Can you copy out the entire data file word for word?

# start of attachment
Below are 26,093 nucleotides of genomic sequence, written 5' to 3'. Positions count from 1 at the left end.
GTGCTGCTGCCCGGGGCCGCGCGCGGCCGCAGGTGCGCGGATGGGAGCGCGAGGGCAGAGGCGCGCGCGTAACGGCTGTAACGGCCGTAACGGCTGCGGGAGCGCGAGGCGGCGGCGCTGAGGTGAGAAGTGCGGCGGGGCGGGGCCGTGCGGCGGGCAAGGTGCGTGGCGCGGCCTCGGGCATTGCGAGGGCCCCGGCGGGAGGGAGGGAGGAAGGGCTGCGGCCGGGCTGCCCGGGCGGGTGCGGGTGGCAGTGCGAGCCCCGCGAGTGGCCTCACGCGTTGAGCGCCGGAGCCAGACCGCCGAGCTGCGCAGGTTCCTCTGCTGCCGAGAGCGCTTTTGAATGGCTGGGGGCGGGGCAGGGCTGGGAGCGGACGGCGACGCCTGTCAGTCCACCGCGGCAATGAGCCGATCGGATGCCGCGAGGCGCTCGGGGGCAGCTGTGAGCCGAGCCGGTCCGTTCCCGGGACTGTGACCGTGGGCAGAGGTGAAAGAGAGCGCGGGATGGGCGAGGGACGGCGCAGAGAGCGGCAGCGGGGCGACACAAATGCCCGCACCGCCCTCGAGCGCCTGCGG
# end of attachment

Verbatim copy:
Below are 26,093 nucleotides of genomic sequence, written 5' to 3'. Positions count from 1 at the left end.
GTGCTGCTGCCCGGGGCCGCGCGCGGCCGCAGGTGCGCGGATGGGAGCGCGAGGGCAGAGGCGCGCGCGTAACGGCTGTAACGGCCGTAACGGCTGCGGGAGCGCGAGGCGGCGGCGCTGAGGTGAGAAGTGCGGCGGGGCGGGGCCGTGCGGCGGGCAAGGTGCGTGGCGCGGCCTCGGGCATTGCGAGGGCCCCGGCGGGAGGGAGGGAGGAAGGGCTGCGGCCGGGCTGCCCGGGCGGGTGCGGGTGGCAGTGCGAGCCCCGCGAGTGGCCTCACGCGTTGAGCGCCGGAGCCAGACCGCCGAGCTGCGCAGGTTCCTCTGCTGCCGAGAGCGCTTTTGAATGGCTGGGGGCGGGGCAGGGCTGGGAGCGGACGGCGACGCCTGTCAGTCCACCGCGGCAATGAGCCGATCGGATGCCGCGAGGCGCTCGGGGGCAGCTGTGAGCCGAGCCGGTCCGTTCCCGGGACTGTGACCGTGGGCAGAGGTGAAAGAGAGCGCGGGATGGGCGAGGGACGGCGCAGAGAGCGGCAGCGGGGCGACACAAATGCCCGCACCGCCCTCGAGCGCCTGCGG